Let’s say you’ve just come up with a new online business idea and you’re convinced it has the potential to be the next big market disrupter, like Uber or Airbnb. Can you patent the website, app or software? The unhappy answer is that it depends. [Read more…]

Safeguard trade secrets

Your company’s proprietary information is your secret sauce. It’s what makes your company distinct and competitive in the market. Yet too few businesses put real time and attention into protecting this valuable information.

If information is stolen and you choose to pursue legal measures, you have an obligation to show that you took reasonable steps to protect your proprietary data. But this kind of litigation can be a slow process that may never really compensate you for your loss.  So don’t wait for your confidential information to walk out the door. Take action now by making a small but continued investment in protecting your business’s trade secrets. [Read more…]

Protect your business idea before you patent

The patent process is lengthy, complicated and expensive. So how can an inventor or small business owner move forward with an innovation? Eventually you’re going to have to share your idea with someone who will help develop it, manufacture it, or otherwise bring it to market. Here are three legal tools you can use, with assistance from an attorney: [Read more…]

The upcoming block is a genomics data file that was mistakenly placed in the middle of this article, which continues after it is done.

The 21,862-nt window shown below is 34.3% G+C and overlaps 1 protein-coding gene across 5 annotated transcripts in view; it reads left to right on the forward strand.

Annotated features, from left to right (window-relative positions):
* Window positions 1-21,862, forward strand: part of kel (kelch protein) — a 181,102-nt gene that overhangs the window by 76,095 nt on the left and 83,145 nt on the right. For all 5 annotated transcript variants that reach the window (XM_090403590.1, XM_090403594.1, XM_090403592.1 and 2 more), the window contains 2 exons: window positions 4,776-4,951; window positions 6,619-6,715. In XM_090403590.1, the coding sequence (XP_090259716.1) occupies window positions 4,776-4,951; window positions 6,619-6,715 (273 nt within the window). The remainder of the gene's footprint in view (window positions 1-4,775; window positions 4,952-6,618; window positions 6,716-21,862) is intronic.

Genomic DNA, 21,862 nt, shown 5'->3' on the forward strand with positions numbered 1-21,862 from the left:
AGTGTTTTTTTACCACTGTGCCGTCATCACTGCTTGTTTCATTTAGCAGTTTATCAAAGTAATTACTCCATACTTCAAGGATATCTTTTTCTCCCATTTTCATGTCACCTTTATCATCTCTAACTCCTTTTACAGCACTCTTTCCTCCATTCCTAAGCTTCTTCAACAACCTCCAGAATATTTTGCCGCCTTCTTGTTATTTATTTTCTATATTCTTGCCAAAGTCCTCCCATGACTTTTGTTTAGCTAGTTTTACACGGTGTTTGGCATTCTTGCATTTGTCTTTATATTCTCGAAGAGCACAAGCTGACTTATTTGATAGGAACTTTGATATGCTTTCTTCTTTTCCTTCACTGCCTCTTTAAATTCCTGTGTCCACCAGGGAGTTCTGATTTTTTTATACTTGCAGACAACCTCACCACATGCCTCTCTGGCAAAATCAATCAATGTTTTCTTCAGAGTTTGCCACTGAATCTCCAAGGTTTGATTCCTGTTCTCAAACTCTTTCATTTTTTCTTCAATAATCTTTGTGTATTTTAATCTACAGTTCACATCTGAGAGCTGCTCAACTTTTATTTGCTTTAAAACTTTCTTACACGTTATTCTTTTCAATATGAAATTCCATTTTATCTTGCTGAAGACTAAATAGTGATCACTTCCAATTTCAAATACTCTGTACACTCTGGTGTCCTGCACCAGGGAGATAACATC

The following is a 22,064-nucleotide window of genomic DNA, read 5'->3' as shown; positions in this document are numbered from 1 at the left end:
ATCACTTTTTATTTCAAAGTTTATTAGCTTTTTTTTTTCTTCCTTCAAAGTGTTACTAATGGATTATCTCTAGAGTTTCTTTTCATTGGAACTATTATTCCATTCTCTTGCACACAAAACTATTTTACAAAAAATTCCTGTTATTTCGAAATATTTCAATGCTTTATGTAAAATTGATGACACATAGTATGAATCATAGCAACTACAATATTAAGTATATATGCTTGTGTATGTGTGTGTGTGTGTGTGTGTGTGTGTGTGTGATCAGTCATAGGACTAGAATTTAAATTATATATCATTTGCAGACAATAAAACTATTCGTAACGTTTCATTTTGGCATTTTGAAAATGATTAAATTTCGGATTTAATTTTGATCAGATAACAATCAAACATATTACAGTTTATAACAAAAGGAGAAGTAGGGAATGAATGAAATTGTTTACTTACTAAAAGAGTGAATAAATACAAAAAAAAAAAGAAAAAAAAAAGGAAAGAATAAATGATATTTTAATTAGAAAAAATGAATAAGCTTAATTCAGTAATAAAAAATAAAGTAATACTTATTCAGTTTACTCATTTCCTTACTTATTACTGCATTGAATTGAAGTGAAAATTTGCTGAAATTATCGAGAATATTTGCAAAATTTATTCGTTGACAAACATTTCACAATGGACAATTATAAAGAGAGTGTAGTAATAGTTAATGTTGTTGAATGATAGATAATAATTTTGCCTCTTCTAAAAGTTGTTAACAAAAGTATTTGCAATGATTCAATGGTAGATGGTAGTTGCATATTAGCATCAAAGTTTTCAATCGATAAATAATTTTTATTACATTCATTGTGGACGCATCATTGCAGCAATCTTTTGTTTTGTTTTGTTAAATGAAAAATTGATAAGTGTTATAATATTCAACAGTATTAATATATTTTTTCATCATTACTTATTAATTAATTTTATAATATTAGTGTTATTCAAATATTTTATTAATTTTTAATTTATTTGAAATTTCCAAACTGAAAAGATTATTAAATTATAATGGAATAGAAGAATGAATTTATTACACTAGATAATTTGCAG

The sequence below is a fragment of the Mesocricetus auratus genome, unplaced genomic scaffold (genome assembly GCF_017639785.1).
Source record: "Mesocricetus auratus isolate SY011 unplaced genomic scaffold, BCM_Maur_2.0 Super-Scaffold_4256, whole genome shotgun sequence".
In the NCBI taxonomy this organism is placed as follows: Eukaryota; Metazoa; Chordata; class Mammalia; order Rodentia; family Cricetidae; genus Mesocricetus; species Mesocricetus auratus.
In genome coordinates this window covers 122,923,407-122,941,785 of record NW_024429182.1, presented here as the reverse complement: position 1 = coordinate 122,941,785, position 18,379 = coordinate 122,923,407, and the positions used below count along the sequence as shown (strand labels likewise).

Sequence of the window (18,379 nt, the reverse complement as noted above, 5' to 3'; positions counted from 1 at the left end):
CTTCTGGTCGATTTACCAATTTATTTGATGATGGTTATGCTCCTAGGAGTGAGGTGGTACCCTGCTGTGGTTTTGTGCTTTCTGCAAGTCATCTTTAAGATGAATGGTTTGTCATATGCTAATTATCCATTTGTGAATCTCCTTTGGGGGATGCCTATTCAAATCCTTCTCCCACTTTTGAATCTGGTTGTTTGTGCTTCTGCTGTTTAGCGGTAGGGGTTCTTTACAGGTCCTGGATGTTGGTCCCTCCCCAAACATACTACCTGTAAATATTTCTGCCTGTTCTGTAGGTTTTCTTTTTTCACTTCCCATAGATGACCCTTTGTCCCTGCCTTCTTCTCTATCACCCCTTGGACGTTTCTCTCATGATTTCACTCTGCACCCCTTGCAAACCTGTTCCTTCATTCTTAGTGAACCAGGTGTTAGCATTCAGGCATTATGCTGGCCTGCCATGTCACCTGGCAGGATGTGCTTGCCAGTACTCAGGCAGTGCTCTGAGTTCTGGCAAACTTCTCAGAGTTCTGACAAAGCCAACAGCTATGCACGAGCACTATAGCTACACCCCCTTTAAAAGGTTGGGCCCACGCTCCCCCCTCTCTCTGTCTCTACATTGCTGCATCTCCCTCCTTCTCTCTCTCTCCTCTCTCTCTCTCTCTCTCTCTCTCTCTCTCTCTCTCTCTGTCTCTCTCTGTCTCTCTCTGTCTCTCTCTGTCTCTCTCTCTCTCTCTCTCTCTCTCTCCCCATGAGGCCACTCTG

FTC targets gaming influencers in first official enforcement action

The FTC is continuing its scrutiny of social media influencers who fail to disclose paid endorsements and other compensatory arrangements. In September of this year, the FTC took its first law enforcement action, settling charges with YouTube broadcasters Trevor Martin and Thomas Cassell, known on their channels as “TmarTn” and “Syndicate.”

Martin and Cassell were charged with using their platforms to deceptively endorse CSGO Lotto by failing to disclose they were joint owners of the online betting service, and with allegedly paying other influencers to promote the site without requiring disclosures. [Read more…]

Congress kills arbitration rule

Financial institutions can continue to block customers from banding together in class-action lawsuits, thanks to Congress’ decision to kill a pending arbitration regulation.

The Consumer Financial Protection Bureau’s (CFPB) “arbitration rule,” which would have barred companies from including forced-arbitration clauses in financial contracts such as credit card agreements and car loans, was slated to take effect in March 2018. The House passed a resolution repealing the regulation in July of 2017, followed by the Senate in late October.  [Read more…]

What if any is a recourse to trustee for giving items to named disinherited in the trust?

ADDITIONAL INFORMATION: